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Pasco school district scraps LGBTQ ‘best practices’ guide, but keeps many rules intact

Opponents to the district’s approach on transgender students say they plan to keep protesting.
The Pasco County school district has adopted a one page guidance for employees to follow when dealing with LGBTQ students. It replaces a controversial 71-page document. [Pasco County School District]
The Pasco County school district has adopted a one page guidance for employees to follow when dealing with LGBTQ students. It replaces a controversial 71-page document. [Pasco County School District]
Published Sep. 11, 2019
Updated Sep. 11, 2019

Nearly a year after the first complaints emerged, Pasco County schools superintendent Kurt Browning has scrapped his district’s 71-page “best practices” guideline for dealing with LGBTQ students.

In its place, Browning has distributed a one-page document telling district employees how to handle such issues as student pronouns and names, confidentiality of gender identity and dress code.

“This will still ensure all of our students are safe,” Browning explained, calling the discarded guideline “cumbersome” and the new reference sheet more user-friendly.

Student safety is a critical concern, the superintendent said, especially in light of a recent anonymous survey of high schoolers that showed the LGBTQ population is the district’s most at-risk group. The data revealed that LGBTQ youth are more likely than others to feel unsafe at school, to be bullied, to feel sad and to have attempted suicide.

The information helped the district identify and address its clear needs, he said.

The district has come under heavy criticism over the “best practices” guideline for nearly a year. Conservative groups have blasted the document, which the School Board had not adopted as policy, because it left room for transgender children to use the restroom and locker room associated with their gender identity.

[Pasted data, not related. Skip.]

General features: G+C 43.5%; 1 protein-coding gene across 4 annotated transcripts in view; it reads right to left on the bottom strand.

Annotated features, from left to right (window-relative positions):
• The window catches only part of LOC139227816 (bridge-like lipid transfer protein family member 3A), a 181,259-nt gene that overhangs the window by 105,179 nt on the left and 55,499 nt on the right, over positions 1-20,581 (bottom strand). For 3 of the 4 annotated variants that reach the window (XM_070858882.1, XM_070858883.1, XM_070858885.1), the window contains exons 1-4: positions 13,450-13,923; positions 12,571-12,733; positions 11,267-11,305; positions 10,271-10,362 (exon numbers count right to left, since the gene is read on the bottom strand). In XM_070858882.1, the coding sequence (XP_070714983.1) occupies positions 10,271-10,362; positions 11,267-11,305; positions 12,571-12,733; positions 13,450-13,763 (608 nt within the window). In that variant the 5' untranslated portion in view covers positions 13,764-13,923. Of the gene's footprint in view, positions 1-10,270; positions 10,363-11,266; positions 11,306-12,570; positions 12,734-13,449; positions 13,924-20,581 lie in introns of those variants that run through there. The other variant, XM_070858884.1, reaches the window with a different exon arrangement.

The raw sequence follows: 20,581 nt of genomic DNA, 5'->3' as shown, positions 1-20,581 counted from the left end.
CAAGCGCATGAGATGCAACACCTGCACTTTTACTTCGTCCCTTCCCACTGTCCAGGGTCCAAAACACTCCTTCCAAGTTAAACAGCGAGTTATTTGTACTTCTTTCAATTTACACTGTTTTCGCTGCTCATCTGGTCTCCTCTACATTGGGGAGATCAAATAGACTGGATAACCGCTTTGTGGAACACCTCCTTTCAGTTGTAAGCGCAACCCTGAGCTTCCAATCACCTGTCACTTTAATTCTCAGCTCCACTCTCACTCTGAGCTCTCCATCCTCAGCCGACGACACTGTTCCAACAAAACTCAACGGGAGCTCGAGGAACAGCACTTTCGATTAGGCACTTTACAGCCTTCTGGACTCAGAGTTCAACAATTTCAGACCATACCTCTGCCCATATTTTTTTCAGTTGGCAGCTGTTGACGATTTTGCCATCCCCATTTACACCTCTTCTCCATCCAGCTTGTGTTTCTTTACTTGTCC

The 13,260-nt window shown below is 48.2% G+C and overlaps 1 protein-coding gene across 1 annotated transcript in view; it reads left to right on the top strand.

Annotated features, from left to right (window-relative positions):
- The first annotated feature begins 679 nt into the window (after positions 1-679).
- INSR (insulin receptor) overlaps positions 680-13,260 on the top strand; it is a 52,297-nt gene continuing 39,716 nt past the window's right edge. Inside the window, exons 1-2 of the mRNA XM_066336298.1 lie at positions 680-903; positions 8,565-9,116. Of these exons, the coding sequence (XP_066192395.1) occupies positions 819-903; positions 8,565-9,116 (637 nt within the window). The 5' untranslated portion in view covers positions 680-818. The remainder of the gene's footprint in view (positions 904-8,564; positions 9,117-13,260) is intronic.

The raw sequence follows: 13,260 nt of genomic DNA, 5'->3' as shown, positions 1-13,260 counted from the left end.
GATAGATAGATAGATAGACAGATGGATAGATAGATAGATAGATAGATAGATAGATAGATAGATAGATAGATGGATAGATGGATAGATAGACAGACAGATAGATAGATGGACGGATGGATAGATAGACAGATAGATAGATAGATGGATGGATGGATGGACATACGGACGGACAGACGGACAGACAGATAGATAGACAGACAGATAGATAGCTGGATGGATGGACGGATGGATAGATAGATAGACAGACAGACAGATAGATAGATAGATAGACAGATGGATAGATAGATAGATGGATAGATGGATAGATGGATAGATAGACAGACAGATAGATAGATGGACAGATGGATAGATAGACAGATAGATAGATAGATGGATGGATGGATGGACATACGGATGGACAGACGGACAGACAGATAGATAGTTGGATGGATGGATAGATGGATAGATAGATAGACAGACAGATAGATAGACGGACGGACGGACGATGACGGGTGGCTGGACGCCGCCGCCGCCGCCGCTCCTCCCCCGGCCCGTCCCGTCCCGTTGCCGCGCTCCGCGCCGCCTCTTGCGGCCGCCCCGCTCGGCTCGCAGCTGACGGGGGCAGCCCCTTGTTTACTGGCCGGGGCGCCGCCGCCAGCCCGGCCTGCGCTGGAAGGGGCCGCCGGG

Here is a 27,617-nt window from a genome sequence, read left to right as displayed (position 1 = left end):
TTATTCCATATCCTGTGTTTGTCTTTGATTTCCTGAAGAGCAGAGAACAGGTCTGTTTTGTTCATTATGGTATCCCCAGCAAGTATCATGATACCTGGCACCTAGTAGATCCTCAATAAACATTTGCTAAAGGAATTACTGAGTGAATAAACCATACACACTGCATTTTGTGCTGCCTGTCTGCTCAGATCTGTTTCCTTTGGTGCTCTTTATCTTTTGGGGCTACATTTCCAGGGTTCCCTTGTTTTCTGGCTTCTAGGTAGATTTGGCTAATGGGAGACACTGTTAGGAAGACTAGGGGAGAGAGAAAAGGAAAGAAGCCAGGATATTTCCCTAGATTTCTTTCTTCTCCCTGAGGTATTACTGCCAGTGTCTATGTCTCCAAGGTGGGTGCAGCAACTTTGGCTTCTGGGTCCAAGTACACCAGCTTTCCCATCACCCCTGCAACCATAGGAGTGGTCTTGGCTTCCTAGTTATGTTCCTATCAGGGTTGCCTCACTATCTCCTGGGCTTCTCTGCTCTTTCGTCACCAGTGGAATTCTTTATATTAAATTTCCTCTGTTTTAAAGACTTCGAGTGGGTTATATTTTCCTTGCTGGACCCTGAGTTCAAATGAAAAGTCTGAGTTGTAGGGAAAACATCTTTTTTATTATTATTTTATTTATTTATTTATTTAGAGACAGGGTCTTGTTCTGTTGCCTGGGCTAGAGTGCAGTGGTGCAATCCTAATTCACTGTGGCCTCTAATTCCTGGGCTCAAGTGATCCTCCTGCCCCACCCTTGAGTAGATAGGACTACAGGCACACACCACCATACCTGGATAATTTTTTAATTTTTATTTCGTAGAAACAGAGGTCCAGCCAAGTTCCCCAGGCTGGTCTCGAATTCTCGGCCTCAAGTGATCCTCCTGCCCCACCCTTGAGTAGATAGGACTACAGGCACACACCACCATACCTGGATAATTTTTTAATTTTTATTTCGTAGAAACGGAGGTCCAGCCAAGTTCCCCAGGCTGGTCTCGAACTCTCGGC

They also did not like the idea that staff members were encouraged not to tell parents of students’ gender identity without getting the student’s permission.

RELATED: Religious rights group protests Pasco’s treatment of transgender students

Browning removed the language, saying professionals would be following their associations’ standards and ethics. The district never intended to keep information from parents, he added.

But the idea that the parents might remain out of the loop regarding their own children, and that students could continue to use facilities based on their gender identity, still lingered. And the critics did not change their tune.

New Port Richey activist Pat Rogers said she was glad the district listened to calls for removing the “best practices” guide. But she disapproved of what she considered a continued lack of transparency by making changes at the administrative level, without input from School Board members, parents, residents or students.

“I believe in true transparency,” said Rogers, who frequently called for a public hearing on the district’s rules.

Terry Kemple, a Hillsborough County activist advising Pasco County’s protesters, told the School Board on Tuesday that his hopes rose after Browning announced the end of the “best practices” guide. Then he saw the replacement.

“It’s still the same thing, but it’s only one page,” Kemple said, warning the board that the group will keep advising Pasco families about what’s going on in the schools with the LGBTQ rules. “We’re going to expose it to the light.”

Others praised the district for holding firm in the face of those “stirring up what isn’t a problem.”

“What you have implemented is working. Please don’t back down,” said pastor Andy Oliver of the Allendale United Methodist Church of St. Petersburg.

He told the board that too many LGBTQ youth do not have supportive parents, and that almost half of transgender teens have attempted suicide.

“This is a life and death issue,” Oliver said. “We protect all kids. We must protect the most vulnerable among us.”

His son, Liam, also spoke to the board.

“It is very important that we use preferred pronouns. It makes people feel welcomed … and it is the right thing to do,” the fifth-grader told the board. “Growing up and figuring out who you are is hard enough without bullies.”

RELATED: Pasco superintendent considers revisions to LGBTQ school guidelines



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